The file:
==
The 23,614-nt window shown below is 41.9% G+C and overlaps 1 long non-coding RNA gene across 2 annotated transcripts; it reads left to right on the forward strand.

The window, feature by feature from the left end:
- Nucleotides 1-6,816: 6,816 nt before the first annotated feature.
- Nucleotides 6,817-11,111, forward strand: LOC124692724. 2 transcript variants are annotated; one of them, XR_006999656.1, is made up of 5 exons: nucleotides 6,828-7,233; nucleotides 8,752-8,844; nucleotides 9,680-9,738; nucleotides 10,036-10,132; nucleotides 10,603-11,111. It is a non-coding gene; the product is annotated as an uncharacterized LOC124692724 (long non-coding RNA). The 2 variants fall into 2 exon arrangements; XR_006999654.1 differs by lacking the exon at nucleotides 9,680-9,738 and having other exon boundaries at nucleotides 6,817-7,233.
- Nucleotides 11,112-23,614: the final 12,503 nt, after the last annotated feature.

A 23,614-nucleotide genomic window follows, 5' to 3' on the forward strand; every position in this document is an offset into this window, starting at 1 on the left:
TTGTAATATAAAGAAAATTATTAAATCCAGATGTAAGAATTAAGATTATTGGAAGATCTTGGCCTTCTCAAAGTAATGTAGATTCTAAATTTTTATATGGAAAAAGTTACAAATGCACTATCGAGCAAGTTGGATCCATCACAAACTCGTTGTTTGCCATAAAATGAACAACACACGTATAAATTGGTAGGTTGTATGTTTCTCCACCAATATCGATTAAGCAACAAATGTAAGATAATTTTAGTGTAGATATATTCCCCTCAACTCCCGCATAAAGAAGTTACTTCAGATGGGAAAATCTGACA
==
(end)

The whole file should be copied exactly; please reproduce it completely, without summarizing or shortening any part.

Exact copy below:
The 23,614-nt window shown below is 41.9% G+C and overlaps 1 long non-coding RNA gene across 2 annotated transcripts; it reads left to right on the forward strand.

The window, feature by feature from the left end:
- Nucleotides 1-6,816: 6,816 nt before the first annotated feature.
- Nucleotides 6,817-11,111, forward strand: LOC124692724. 2 transcript variants are annotated; one of them, XR_006999656.1, is made up of 5 exons: nucleotides 6,828-7,233; nucleotides 8,752-8,844; nucleotides 9,680-9,738; nucleotides 10,036-10,132; nucleotides 10,603-11,111. It is a non-coding gene; the product is annotated as an uncharacterized LOC124692724 (long non-coding RNA). The 2 variants fall into 2 exon arrangements; XR_006999654.1 differs by lacking the exon at nucleotides 9,680-9,738 and having other exon boundaries at nucleotides 6,817-7,233.
- Nucleotides 11,112-23,614: the final 12,503 nt, after the last annotated feature.

A 23,614-nucleotide genomic window follows, 5' to 3' on the forward strand; every position in this document is an offset into this window, starting at 1 on the left:
TTGTAATATAAAGAAAATTATTAAATCCAGATGTAAGAATTAAGATTATTGGAAGATCTTGGCCTTCTCAAAGTAATGTAGATTCTAAATTTTTATATGGAAAAAGTTACAAATGCACTATCGAGCAAGTTGGATCCATCACAAACTCGTTGTTTGCCATAAAATGAACAACACACGTATAAATTGGTAGGTTGTATGTTTCTCCACCAATATCGATTAAGCAACAAATGTAAGATAATTTTAGTGTAGATATATTCCCCTCAACTCCCGCATAAAGAAGTTACTTCAGATGGGAAAATCTGACA